Author: Eva Kalmar – Science Education & Communication, TU Delft. Netherlands

Science Communication has shifted from decreasing knowledge deficit to engage and initiate discussions with the public about, for example, vaccination denial or fear from GMOs. These problems are complex, and current public engagement practices are tackling them only from a single perspective, leaving complexity and some stakeholders out of the picture. Co-design is frequently used to solve complex problems and to engage different stakeholders actively, but not in Science Communication. Co-design is a process in which users and other stakeholders are involved in some phases of design to create a product, service or experience together.

SEED, a 2-day-long co-creation think tank was organised around the topic of Blockchain for Science. The aim of SEED was to create multidisciplinary teams out of stakeholders to solve critical issues of the scientific life cycle. Librarians, Blockchain developers, researchers from natural and social sciences were sitting together with lawyers, grant officers and patent officers to formulate concrete problems and to come up with Blockchain-based solutions. Six teams were working on the issues, and at the end of the sessions, they have voted for the best project which was developed to a minimal viable product.

Qualitative analysis of team processes during the think tank show that co-design helped the freshly formed multistakeholder teams in initiating effective discussions in most cases. Analyzing the interrelations of the stakeholders and understanding other stakeholders’ perspectives helped the deeper understanding of the problems. Those teams, which discussed fundamental issues standing behind the problems more were able to come up with game-changing and creative solutions, compared to those in which participants had a fixed mindset.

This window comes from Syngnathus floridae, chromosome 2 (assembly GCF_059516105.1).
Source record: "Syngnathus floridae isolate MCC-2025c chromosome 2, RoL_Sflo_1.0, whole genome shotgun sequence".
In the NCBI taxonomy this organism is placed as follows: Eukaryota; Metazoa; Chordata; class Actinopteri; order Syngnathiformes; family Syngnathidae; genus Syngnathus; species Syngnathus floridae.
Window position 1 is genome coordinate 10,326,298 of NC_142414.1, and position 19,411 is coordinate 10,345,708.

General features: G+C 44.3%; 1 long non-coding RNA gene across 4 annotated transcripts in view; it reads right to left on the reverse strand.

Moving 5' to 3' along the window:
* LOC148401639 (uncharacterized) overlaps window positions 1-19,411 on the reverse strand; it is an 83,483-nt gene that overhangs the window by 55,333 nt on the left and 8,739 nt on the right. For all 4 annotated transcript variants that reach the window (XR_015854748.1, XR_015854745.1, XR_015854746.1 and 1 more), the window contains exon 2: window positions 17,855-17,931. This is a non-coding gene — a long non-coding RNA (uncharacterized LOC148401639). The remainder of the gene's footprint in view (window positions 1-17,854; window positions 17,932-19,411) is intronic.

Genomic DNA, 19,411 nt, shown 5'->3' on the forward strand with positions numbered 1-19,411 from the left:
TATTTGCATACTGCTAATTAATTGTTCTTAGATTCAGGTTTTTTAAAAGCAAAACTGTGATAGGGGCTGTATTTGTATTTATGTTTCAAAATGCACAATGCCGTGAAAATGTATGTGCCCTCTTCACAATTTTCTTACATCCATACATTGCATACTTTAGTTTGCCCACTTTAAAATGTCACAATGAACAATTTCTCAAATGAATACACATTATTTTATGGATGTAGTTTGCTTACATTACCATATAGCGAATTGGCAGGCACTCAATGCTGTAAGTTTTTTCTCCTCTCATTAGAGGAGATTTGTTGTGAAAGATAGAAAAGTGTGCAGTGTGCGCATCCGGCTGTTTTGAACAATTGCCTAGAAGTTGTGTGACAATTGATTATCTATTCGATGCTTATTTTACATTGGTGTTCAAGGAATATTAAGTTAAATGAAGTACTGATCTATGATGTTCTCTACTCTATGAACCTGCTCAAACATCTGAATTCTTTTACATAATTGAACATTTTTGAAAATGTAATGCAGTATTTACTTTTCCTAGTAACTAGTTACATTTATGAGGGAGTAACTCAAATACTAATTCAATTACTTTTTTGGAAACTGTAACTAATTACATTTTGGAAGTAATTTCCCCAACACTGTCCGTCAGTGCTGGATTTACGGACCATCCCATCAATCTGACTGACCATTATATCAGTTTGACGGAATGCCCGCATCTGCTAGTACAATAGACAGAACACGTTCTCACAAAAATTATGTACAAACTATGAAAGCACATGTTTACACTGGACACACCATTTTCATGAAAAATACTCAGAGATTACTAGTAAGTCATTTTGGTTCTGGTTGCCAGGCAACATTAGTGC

Based on our experiences, we argue that co-design has the potential to initiate effective discussions between different stakeholders of science communication-related complex problems, leading to a deeper understanding of the problems and to more successful solutions.

The author has not yet submitted a copy of the full paper.

Presentation type: Individual paper
Theme: Time

Author: Eva Kalmar – Science Education & Communication, TU Delft, The Netherlands

Collaboration has become the most supported form of scientific research, funding agencies prefer transdisciplinary international collaborations. Today, scientific inquiry is almost unimaginable without research groups from different scientific domains working together due to the growth of knowledge, high specialization of scientific domains and quickly changing technology. The scientific problems to be solved are complex in nature as are the social aspects of these challenges. The formation of transdisciplinary coalitions may sounds straightforward since we all tend to think that we know what collaboration is or means, but the success of these alliances is not in all cases guaranteed as well as the deployment of science communication processes.

The factors determining the success and effectiveness of transdisciplinary and intersectoral collaborations are spanning across different (personal, interpersonal, organizational, technological and socio-political) levels, making the management of these kinds of projects an ill-defined and complex problem. These collaborations create new expectations, alter roles and shift communication practices for its members. The collaborating partners have to adjust to new social, organizational and management settings, and adopt to the new collaboration-facilitating technologies. Organizations that lack the ability of and adaptive culture of sharing and collaborating have a large potential to resist to these adjustments and adaptation processes, and limit the effectiveness of the collaboration as a whole.

We propose, that next to the technology readiness levels, collaboration readiness levels of research teams, organizations or companies can be measured and needs to be used within innovation processes. In this Idea in progress session, I would like to present our preliminary results of the Science Communication research within the Dutch Blockchain Coalition. A clear example of business to business type Science Communication happening in an uncertain world of an uncertain technology, performed by uncertain engineers, business developers and policy makers in opaque collaboration processes.

The author has not yet submitted a copy of the full paper.

Presentation type: Idea in progress
Theme: Science
Area of interest: Investigating science communication practices